The Woman Who Climbed The Statue Of Liberty Staged Another Bold Protest

Last summer, activist Therese Patricia Okoumou climbed the base of the Statue of Liberty to protest the separation of migrant children from their families. In connection with this climb, Okoumou was found guilty on a few different federal charges, but she continued to protest the Trump administration's immigration policies. On Wednesday, in order to protest the detention of migrant children, Okoumou climbed the headquarters of Southwest Key, a detention center organization based in Austin, Texas.

According to Jezebel, Okoumou will be sentenced on March 5 for charges pertaining to her Statue of Liberty climb. In December, she was found guilty on charges of trespassing, disorderly conduct, and interfering with government agency functions. These charges could result in an 18-month sentence, per The Guardian. But this week, Okoumou went on to climb the headquarters of nonprofit organization Southwest Key, which operates 24 detention centers across Arizona, California, and Texas.

Southwest Key's centers are specifically designed to detain undocumented migrant children, The New York Times reported in December. Southwest Key has received $1.7 billion in federal grants in the past decade, but allegedly has "a record of sloppy management and possible financial improprieties," According to The Times.

In order to protest both Southwest Key and the Trump administration's child detention policies, Okoumou reportedly stood on a 3-foot beam at the top of Southwest Key's headquarters for eight hours on Wednesday, per CBS Austin, after which she was taken to a hospital. She came down of her own accord, CBS reported, and it is unclear whether or not she will be charged.

Following Okoumou's protest on Wednesday, Southwest Key COO Joella Brooks released a statement arguing that Okoumou and other activists did not "understand the mission" of the organization.

"For the last 30 years, Southwest Key Programs has been about taking care of children and their families in the juvenile justice system, unaccompanied minors as well as educating children across the country," Brooks stated, per CBS Austin.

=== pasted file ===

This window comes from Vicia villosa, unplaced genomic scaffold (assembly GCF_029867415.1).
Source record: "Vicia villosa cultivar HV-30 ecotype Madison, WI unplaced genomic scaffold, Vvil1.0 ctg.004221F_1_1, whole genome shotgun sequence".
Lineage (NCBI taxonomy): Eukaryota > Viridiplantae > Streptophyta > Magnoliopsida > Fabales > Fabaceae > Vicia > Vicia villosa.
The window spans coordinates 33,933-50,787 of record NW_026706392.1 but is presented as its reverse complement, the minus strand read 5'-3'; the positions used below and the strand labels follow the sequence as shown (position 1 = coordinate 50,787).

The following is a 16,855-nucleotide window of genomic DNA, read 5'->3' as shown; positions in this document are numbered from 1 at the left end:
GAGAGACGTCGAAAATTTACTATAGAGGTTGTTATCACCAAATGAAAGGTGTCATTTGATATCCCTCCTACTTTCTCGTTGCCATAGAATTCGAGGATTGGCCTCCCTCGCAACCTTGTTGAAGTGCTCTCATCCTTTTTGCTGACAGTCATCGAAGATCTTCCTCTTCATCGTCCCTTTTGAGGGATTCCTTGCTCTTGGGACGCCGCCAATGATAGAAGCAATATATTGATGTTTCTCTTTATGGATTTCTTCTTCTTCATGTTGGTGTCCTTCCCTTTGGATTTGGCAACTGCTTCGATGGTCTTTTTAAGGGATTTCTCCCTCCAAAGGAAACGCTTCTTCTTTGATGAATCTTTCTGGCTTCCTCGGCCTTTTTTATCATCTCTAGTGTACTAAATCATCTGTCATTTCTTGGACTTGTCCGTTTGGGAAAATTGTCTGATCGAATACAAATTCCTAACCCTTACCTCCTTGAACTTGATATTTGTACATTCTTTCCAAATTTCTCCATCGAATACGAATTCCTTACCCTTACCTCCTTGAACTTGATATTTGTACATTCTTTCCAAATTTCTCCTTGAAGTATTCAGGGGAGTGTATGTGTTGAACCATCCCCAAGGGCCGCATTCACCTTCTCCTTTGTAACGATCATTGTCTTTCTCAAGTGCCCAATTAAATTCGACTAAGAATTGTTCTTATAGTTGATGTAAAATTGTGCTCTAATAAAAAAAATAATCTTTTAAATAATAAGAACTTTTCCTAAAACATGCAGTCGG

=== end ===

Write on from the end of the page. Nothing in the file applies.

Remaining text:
However, Southwest Key has faced multiple abuse allegations in the past year, according to The New York Times, and reportedly failed to submit proof of Arizona employees' background checks by the deadline.

Louis Moncivias, an Austin activist, told CBS that Okoumou had been preparing for this climb for more than two weeks. Last year, Okoumou also climbed the Eiffel Tower, where she unfurled a banner that read, "Abolish ICE" and "#ReturnTheChildren," as well as a Border Patrol museum in El Paso.

At a Manhattan federal court in December, Judge Gabriel Gorenstein convicted Okoumou on three different charges. However, Okoumou pleaded not guilty at the time, and prior to that — following her Statue of Liberty protest in July — she made it clear that she would continue fighting the current administration's immigration policies.

“Trump has wrecked this country apart," Okoumou said last summer. "It is depressing, it is outrageous. I can say a lot of things about this monster, but I will stop at this: His draconian zero-tolerance policy on immigration has to go. In a democracy, we do not put children in cages. Period.”

At her court appearance in December, Okoumou reiterated this point, noting that her "moral values cause me to do something" to protest child detention.

“I wanted to send a strong statement that children do not belong in cages," Okoumou said about her Statue of Liberty climb, per Jezebel.